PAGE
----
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"Annie, are you OK?"
The sudden appearance of Michael Jackson's "Smooth Criminal" over the formerly silent speakers of the Rittenhouse Square coffee shop where the four members of Shot x Shot had spent 45 minutes discussing their avant-jazz influences initially provoked a burst of laughter.
But almost immediately bassist Matt Engle embraced the anomaly, touting S x S' sense of groove and his own desire to incorporate more hip-hop and R&B influences into their music in the future.
That may not seem the most obvious direction for the Philly quartet, who've refined a collective identity over the course of two CDs of sprawling compositions and deeply attuned interaction. But less than foretelling a drastic change in approach, Engle's comments actually suggest an ears-open appetite for new sounds and a confidence in the group's ability to imbibe those influences without shedding its own distinct personality.
Over the past five years, the members of Shot x Shot have become that rarest of entities in the jazz world, an actual band. The foursome have dedicated themselves to forging a collective sound, with a forward-looking interest in evolving their group dynamic and a genuine excitement at the disparate influences being imported thanks to each member's side projects.
The group coalesced at UArts in 2002 when saxophonists Dan Scofield and Bryan Rogers decided they needed a less school-sanctioned outlet for some of their more left-field influences and eventually enlisted Engle to play "Ornette swing stuff." The three gelled, but it became increasingly clear that their then-drummer, while technically proficient, had different ideas and was tethering their increasingly free-form excursions to a decidedly straight-ahead beat. It was then that they chanced upon drummer Dan Capecchi, a grad student recently transplanted from Minnesota.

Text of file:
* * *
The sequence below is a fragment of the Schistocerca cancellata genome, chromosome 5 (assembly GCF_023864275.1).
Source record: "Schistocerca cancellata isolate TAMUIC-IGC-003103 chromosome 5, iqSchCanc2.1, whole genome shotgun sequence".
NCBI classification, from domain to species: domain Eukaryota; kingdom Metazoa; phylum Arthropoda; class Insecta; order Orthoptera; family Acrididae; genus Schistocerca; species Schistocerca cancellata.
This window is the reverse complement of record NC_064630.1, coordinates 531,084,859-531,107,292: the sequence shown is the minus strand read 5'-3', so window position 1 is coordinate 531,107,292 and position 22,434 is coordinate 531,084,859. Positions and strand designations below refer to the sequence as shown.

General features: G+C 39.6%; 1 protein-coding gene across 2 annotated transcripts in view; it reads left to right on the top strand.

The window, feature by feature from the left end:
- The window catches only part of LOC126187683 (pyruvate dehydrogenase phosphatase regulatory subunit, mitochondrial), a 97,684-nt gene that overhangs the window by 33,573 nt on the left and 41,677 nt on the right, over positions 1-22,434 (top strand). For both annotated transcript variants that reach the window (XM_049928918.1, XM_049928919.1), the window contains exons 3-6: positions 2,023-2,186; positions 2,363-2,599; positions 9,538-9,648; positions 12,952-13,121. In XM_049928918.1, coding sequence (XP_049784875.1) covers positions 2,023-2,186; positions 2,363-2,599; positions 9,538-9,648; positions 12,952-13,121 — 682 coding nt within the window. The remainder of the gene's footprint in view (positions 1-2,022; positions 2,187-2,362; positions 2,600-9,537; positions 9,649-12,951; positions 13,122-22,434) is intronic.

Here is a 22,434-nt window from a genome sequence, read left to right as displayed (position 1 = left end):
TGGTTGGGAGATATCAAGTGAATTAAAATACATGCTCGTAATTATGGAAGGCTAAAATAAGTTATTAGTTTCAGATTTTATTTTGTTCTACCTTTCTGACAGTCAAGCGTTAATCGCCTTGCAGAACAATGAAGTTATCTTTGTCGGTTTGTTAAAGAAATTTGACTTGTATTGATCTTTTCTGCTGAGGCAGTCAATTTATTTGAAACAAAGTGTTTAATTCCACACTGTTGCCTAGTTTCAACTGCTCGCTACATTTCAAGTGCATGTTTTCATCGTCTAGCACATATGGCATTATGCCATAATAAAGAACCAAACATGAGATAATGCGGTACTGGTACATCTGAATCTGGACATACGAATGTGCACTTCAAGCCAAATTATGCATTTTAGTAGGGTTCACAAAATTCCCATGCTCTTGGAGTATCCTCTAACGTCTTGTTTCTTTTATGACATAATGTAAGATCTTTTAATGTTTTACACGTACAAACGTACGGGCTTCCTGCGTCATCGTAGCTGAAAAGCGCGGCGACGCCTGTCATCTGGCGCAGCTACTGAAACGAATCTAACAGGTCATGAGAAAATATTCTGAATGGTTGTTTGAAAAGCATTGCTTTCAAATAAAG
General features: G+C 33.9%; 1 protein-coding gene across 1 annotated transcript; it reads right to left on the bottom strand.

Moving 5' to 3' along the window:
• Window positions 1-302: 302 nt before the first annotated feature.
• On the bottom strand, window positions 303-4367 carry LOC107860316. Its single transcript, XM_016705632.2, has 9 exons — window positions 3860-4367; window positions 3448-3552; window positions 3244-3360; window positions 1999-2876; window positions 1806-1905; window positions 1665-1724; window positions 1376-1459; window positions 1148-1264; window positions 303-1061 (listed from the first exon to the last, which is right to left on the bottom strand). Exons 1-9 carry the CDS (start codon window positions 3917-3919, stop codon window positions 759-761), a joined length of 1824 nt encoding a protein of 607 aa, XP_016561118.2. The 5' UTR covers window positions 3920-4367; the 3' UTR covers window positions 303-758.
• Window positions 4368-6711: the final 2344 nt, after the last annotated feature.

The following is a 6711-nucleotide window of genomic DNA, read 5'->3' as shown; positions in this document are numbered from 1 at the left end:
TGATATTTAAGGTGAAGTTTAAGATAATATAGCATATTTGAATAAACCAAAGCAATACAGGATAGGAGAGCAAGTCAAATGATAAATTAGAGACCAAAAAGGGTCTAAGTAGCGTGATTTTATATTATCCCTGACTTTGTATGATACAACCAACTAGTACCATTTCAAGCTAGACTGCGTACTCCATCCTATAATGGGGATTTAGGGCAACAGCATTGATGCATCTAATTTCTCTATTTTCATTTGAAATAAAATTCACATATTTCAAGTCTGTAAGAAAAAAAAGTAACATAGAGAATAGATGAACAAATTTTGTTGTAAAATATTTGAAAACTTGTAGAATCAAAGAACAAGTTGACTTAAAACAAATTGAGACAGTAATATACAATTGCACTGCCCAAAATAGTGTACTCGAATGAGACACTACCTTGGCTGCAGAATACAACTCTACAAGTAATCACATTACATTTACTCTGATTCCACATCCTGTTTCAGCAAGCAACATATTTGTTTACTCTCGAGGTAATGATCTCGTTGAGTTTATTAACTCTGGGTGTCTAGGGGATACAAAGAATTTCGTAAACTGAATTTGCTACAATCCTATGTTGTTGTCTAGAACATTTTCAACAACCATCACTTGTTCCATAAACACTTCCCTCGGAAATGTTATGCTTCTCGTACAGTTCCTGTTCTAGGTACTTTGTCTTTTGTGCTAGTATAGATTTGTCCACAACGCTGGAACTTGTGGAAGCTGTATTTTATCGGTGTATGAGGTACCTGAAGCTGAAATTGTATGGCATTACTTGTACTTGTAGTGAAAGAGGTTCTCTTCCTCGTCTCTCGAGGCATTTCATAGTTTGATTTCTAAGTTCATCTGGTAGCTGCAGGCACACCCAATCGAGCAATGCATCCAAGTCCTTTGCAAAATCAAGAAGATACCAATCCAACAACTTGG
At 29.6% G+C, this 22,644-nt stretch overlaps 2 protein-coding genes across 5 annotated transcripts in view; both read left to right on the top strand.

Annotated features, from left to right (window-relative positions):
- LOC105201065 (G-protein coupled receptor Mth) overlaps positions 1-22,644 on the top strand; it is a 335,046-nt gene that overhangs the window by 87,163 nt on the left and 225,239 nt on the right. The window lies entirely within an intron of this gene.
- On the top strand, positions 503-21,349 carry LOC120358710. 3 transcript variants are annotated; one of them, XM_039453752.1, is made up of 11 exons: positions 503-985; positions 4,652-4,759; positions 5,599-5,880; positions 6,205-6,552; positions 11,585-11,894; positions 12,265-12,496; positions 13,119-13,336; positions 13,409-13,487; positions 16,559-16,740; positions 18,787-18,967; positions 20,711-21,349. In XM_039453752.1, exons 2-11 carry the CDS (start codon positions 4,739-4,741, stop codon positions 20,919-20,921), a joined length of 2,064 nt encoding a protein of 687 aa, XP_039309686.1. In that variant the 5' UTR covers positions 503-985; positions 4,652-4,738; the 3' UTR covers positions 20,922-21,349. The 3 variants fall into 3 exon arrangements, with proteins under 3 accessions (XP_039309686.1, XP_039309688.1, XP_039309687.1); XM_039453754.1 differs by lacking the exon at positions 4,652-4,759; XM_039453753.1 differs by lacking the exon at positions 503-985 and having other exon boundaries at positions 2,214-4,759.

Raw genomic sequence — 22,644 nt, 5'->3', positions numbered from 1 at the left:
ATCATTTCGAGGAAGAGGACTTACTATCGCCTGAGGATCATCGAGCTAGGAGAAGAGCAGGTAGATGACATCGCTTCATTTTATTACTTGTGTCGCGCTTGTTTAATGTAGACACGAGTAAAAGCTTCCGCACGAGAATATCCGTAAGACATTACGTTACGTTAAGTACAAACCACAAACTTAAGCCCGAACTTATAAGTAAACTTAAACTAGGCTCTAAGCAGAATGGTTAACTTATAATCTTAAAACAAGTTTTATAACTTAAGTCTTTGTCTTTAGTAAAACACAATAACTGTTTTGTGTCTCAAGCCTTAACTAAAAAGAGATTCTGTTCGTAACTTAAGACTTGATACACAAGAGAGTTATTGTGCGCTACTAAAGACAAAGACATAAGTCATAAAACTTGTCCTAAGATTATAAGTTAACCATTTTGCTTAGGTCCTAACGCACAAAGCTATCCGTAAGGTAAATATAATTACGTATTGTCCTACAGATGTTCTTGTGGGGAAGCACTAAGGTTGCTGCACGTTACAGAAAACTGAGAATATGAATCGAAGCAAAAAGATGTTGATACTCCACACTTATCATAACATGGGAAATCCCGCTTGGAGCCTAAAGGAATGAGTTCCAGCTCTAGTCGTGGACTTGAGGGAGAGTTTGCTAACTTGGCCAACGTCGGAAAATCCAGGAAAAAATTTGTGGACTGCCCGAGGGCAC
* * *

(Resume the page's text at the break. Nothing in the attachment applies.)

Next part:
It was Capecchi's admiration for the skills of his predecessor that led him to realize the importance of finding the right mix of personalities, not just a gathering of virtuosi. "Right after we finished playing for the first time, I realized that making good music wasn't necessarily about being a technical straight-ahead badass, but about, if you're lucky, finding like-minded people who want to make similar music."
Capecchi "was the missing piece of the puzzle," Scofield says, "and once he joined we coalesced and all moved together in our ideas."
An intensive period of listening ensued, not only to one another but to music passed between them and digested. The main influences combined that original spark from Ornette, the more spacious European approach of ECM Records, Swedish pianist Bobo Stenson in particular, and the seamless integration of composition and improvisation found in Tim Berne's Bloodcount, the discovery of which seemed to provide the approach the band had been looking for.
"It's easier for improvisation to sound really vibrant and immediate and alive," Capecchi says. "I'm interested in making the written material sound just as organic, spontaneous, real and meaningful as the improvisation that's happening around it."
"Aside from the instrumentation," Scofield continues, "the one thing that Ornette really held onto from the jazz tradition was melody. To me, the next revolution is taking the melody and extending it so far out that we're not still in that tradition."
S x S' 2006 self-titled debut emerged from an informal residency at St. Mary's Church at Penn, the cavernous environment becoming inseparable from their sound on that initial recording. For their follow-up, they decided to emphasize the feel of their regular live shows rather than adapt their playing again to the demands of a particular space. The Rotunda concert is, in part, a release celebration for Let Nature Square (High Two). It follows several aborted attempts at a second album and captures a truly collective unit, much matured and obviously at ease with following one another's ideas to the furthest.
Though S x S is home base for all four members, each plays in a variety of other contexts, including Bobby Zankel's Warriors of the Wonderful Sound, Kevin Diehl's Sonic Liberation Front and other ongoing and one-off collaborations. As Rogers points out, those projects are integral to their development as instrumentalists and composers, but also highlight what a special situation S x S offers.
"Playing in different groups makes me realize how unique the way that we play together is," he says. "It's revealing as far as what my identity is, musically speaking: what changes or what's constant from group to group."
"Shot x Shot is a very human group," offers Engle. "Our identity and our ego is collective, so I look forward to identifying a little bit less with the 'Shot x Shot sound' and moving towards convincingly playing different types of music totally naturally."
Shot x Shot plays Wed., May 14, 8 p.m., free, with Eli Litwin, Lionshead and Alex Tyson's film Charles Cohen at the Buchla Music Easel, Rotunda, 4014 Walnut St., bowerbird.org.